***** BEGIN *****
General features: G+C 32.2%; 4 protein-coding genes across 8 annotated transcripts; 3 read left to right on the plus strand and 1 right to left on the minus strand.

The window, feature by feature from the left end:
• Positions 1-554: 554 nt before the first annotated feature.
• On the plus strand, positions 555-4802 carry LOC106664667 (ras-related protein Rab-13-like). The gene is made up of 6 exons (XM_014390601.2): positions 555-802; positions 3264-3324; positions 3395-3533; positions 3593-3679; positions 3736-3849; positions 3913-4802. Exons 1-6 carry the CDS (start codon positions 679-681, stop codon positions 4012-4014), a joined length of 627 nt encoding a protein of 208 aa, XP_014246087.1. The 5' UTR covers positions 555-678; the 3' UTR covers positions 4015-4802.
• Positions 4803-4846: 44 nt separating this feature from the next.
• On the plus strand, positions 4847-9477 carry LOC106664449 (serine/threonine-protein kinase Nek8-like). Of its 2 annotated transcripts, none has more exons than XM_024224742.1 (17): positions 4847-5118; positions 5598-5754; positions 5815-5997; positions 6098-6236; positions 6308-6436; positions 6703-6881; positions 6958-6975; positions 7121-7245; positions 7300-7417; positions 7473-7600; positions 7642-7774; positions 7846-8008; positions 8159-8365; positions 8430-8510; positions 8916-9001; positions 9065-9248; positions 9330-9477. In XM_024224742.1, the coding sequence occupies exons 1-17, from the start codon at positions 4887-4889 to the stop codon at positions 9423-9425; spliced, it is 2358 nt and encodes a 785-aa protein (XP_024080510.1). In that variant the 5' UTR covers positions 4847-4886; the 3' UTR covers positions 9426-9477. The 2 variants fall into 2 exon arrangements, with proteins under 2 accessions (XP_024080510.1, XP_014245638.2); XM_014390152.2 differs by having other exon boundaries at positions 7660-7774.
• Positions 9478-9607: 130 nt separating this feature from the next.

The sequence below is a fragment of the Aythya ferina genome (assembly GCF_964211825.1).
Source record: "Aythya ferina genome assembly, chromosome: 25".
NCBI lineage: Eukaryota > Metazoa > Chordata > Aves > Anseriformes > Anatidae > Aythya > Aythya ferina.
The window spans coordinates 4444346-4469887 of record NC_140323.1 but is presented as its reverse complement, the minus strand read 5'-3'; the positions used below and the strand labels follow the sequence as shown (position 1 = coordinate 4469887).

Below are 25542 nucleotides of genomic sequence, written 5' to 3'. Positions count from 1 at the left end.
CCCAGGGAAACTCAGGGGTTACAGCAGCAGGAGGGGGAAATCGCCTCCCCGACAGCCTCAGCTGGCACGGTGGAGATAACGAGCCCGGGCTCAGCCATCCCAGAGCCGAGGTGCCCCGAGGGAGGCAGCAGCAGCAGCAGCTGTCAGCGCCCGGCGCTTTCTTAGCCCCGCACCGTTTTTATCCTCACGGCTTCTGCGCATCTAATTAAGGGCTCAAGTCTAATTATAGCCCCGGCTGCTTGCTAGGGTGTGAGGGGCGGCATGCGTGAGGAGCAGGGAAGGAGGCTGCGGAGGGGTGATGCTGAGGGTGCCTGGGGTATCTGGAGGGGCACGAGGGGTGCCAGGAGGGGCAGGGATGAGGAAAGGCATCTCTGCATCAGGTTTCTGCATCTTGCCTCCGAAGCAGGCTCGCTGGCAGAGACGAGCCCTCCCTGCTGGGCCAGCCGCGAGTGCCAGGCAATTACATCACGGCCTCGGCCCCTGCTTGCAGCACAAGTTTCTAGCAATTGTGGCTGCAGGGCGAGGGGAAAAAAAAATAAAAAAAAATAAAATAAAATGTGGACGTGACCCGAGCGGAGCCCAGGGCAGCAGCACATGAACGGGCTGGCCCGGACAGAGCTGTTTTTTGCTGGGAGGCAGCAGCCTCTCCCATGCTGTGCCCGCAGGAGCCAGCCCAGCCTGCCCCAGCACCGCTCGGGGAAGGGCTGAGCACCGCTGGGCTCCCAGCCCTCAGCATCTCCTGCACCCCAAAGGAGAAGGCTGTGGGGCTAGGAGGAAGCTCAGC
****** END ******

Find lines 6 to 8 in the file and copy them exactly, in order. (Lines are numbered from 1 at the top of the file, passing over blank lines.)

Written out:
• On the plus strand, positions 4847-9477 carry LOC106664449 (serine/threonine-protein kinase Nek8-like). Of its 2 annotated transcripts, none has more exons than XM_024224742.1 (17): positions 4847-5118; positions 5598-5754; positions 5815-5997; positions 6098-6236; positions 6308-6436; positions 6703-6881; positions 6958-6975; positions 7121-7245; positions 7300-7417; positions 7473-7600; positions 7642-7774; positions 7846-8008; positions 8159-8365; positions 8430-8510; positions 8916-9001; positions 9065-9248; positions 9330-9477. In XM_024224742.1, the coding sequence occupies exons 1-17, from the start codon at positions 4887-4889 to the stop codon at positions 9423-9425; spliced, it is 2358 nt and encodes a 785-aa protein (XP_024080510.1). In that variant the 5' UTR covers positions 4847-4886; the 3' UTR covers positions 9426-9477. The 2 variants fall into 2 exon arrangements, with proteins under 2 accessions (XP_024080510.1, XP_014245638.2); XM_014390152.2 differs by having other exon boundaries at positions 7660-7774.
• Positions 9478-9607: 130 nt separating this feature from the next.

The sequence below is a fragment of the Aythya ferina genome (assembly GCF_964211825.1).